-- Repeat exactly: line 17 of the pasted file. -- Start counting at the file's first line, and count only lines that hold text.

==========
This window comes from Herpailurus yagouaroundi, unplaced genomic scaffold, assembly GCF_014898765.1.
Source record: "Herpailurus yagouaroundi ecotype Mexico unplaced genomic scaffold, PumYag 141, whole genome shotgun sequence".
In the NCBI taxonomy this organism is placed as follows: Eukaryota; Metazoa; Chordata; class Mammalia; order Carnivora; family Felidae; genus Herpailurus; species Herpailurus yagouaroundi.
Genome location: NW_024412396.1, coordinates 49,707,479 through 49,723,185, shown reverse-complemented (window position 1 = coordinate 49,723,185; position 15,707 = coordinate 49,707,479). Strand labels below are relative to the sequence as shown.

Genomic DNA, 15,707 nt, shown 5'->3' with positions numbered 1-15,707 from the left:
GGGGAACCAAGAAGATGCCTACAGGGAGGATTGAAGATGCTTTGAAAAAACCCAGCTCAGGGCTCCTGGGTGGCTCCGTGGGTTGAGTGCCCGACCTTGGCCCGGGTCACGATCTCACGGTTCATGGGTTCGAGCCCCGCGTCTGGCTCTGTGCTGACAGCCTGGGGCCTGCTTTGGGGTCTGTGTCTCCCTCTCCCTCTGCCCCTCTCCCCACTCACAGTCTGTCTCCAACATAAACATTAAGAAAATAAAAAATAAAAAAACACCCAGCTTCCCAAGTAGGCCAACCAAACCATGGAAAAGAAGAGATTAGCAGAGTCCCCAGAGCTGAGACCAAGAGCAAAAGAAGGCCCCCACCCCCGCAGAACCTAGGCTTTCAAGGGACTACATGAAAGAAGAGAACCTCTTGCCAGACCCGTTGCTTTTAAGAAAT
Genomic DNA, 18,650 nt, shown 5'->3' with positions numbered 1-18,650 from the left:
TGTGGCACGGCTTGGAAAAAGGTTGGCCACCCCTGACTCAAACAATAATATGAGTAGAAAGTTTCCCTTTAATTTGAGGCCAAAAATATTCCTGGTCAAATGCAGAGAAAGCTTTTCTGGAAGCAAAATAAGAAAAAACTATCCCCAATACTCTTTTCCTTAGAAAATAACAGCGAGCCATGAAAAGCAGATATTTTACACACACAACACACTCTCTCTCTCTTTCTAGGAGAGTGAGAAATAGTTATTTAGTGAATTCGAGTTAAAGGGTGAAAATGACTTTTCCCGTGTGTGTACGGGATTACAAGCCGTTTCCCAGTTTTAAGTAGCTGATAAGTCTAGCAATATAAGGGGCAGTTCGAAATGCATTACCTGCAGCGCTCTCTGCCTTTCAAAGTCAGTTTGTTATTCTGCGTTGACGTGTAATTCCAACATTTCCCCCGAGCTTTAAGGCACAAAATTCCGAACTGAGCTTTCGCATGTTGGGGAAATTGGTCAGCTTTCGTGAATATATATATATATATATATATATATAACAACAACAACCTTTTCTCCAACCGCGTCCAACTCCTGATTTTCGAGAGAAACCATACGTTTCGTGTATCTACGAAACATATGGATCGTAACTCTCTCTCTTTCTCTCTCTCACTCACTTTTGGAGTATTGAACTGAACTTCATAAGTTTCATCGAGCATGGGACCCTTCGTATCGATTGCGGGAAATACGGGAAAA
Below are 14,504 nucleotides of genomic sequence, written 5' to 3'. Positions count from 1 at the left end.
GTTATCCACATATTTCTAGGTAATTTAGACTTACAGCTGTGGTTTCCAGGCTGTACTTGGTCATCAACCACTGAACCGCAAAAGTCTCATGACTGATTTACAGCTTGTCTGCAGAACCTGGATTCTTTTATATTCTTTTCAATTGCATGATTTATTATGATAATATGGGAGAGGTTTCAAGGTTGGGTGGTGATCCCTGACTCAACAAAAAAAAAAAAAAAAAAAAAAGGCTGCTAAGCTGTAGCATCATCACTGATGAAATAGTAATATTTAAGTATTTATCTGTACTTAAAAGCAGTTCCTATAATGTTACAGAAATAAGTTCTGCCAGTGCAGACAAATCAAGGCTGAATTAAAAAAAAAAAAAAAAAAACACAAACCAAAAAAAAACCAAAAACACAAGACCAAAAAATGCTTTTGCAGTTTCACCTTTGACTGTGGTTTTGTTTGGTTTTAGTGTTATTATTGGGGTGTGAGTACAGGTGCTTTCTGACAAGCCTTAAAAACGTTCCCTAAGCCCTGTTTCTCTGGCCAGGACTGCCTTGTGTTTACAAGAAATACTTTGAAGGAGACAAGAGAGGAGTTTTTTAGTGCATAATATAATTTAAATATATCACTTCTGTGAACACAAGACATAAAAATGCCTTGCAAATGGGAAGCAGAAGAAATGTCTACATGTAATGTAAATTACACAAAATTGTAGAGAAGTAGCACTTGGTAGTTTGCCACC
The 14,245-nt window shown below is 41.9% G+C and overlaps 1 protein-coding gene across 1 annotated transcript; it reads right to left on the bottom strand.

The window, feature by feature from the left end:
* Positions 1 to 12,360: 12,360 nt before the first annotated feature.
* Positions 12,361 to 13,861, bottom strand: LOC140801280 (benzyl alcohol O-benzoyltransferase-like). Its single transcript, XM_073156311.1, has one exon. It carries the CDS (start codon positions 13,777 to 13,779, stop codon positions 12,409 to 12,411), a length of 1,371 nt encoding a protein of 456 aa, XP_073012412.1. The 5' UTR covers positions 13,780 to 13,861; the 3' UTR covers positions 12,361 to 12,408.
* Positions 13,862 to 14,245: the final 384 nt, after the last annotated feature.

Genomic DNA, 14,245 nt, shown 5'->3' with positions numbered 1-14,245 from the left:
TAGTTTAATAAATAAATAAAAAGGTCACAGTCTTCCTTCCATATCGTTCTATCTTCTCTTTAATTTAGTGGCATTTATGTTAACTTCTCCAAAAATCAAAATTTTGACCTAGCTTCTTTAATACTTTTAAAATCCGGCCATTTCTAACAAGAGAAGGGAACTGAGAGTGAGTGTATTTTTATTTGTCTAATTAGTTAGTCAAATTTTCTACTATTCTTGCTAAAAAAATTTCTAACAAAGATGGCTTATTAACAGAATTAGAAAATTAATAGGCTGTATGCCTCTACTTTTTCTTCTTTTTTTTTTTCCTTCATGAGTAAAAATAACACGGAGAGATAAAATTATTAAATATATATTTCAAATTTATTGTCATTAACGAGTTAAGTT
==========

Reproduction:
TAGTTTAATAAATAAATAAAAAGGTCACAGTCTTCCTTCCATATCGTTCTATCTTCTCTTTAATTTAGTGGCATTTATGTTAACTTCTCCAAAAATCAAAATTTTGACCTAGCTTCTTTAATACTTTTAAAATCCGGCCATTTCTAACAAGAGAAGGGAACTGAGAGTGAGTGTATTTTTATTTGTCTAATTAGTTAGTCAAATTTTCTACTATTCTTGCTAAAAAAATTTCTAACAAAGATGGCTTATTAACAGAATTAGAAAATTAATAGGCTGTATGCCTCTACTTTTTCTTCTTTTTTTTTTTCCTTCATGAGTAAAAATAACACGGAGAGATAAAATTATTAAATATATATTTCAAATTTATTGTCATTAACGAGTTAAGTT